CHESHIRE — Volunteers will be looking for signs of road runoff, human intervention and water contamination in the Mill River over the coming weeks as part of a river health study.
Teams of volunteers with the Cheshire Land Trust will access the river through public land and, where permitted, from private property. Training provided by a water quality specialist with the Regional Water Authority is scheduled for this Saturday.
The Mill River starts in Cheshire and flows 17 miles to New Haven harbor. Save the Sound, a nonprofit, is funding the study.
Organizers say the study will help determine ways to improve the river’s health and also remind residents of the nearby waterway.
“It’s a good opportunity to get people in the river and start seeing it as a natural resource, not just something that flows through the community,” said Nicole Davis, Mill River Watershed Coordinator with Save the Sound.
Pam Roach, a land trust member and Mill River study facilitator, said there are about 20 volunteers signed up for the work. She’s hoping more will join. Those interested can call her at 860-804-0387.
The training is scheduled for 8 a.m. to noon on Saturday at the Albert Schweitzer Institute on the campus of Quinnipiac University.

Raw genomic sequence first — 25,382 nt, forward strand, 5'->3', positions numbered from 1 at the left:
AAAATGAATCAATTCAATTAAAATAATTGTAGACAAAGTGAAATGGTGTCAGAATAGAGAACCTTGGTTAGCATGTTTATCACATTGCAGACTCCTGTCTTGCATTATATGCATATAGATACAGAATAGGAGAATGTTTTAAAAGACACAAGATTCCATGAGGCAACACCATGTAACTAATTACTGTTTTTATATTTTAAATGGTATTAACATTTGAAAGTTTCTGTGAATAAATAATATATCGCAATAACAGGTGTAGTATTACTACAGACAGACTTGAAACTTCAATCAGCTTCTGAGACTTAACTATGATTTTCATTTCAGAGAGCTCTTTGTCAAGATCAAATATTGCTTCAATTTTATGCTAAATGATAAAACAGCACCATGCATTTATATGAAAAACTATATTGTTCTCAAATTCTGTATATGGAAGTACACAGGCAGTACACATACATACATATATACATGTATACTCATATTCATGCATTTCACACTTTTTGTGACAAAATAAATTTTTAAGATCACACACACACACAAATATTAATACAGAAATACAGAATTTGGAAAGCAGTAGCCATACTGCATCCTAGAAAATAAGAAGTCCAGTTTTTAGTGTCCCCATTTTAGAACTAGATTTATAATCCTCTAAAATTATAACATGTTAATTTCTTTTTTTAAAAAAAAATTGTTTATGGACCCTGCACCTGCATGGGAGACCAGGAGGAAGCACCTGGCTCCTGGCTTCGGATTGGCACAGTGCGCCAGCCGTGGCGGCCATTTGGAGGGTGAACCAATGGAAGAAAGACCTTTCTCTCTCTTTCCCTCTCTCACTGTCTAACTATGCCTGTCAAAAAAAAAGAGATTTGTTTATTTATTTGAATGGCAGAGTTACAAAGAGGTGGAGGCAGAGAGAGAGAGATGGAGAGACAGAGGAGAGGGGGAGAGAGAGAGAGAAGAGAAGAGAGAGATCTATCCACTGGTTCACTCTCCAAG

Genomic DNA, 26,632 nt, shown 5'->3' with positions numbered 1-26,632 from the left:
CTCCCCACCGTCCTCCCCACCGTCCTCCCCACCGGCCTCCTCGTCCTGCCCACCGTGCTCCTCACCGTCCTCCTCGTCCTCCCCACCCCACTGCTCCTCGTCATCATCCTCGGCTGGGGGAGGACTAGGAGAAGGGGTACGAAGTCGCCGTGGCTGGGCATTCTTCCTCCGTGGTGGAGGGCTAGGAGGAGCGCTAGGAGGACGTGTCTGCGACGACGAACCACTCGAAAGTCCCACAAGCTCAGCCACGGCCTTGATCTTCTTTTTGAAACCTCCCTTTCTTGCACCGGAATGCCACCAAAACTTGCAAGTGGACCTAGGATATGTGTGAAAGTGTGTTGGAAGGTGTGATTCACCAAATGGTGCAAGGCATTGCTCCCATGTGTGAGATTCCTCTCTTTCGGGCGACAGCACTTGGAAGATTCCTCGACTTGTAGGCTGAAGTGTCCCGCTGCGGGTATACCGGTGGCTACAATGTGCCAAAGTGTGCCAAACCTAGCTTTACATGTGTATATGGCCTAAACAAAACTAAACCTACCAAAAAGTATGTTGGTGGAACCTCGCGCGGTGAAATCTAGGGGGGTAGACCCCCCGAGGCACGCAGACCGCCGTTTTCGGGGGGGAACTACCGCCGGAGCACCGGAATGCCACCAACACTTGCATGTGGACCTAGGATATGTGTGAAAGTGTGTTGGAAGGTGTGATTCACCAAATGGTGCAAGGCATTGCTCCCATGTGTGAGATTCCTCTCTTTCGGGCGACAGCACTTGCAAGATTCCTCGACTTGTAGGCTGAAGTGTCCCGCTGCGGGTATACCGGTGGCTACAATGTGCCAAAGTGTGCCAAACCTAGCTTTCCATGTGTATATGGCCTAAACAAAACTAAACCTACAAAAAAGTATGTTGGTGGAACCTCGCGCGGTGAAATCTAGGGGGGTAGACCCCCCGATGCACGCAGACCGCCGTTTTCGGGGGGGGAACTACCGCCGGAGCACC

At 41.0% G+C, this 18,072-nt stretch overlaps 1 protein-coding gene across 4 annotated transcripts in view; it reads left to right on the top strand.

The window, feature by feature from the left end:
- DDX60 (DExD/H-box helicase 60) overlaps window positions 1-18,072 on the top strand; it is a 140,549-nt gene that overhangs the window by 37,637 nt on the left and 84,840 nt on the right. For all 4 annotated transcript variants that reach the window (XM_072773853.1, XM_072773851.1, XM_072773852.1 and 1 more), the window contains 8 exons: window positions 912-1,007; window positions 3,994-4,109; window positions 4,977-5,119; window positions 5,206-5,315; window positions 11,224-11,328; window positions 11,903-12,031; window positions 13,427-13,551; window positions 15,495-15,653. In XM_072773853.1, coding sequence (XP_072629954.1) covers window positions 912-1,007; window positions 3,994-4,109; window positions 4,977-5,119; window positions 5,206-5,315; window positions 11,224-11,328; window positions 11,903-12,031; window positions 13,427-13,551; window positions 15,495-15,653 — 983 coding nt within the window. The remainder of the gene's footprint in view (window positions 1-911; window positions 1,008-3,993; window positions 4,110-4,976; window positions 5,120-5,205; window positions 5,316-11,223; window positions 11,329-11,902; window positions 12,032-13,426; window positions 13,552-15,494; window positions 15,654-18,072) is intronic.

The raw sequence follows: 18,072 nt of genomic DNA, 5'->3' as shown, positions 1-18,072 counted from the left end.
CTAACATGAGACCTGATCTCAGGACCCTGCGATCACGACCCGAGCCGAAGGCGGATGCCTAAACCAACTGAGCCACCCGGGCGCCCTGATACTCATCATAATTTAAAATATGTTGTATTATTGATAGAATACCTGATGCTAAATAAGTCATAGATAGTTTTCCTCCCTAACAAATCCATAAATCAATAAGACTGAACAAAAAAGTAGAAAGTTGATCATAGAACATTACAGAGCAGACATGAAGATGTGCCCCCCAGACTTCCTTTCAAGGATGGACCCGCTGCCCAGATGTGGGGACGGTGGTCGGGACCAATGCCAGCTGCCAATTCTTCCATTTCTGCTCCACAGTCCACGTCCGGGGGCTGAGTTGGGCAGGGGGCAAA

After the training, teams of volunteers will receive assignments and sections of the river to study. Those reports will be compiled in August.
Dan Doyle, spokesman for the Regional Water Authority, said volunteers will get training in identifying signs of “something problematic in the water” such as runoff. Eroded channels leading to the river can man improper drainage nearby from a road, for instance.
“By tracking all these factors, you’re able see these issues before they become problematic,” Doyle said.
The water authority inspects the watershed lands it owns regularly in a similar way.
Roach hopes that volunteers can assess the Mill River all the way to the Hamden town line. Teams that need access to private property will have badges and paperwork, Roach said, and she asked homeowners to give them access.
“There’s going to be residential properties that back up into the Mill River,” she said. “We want to have it as complete of a study as we can get.”
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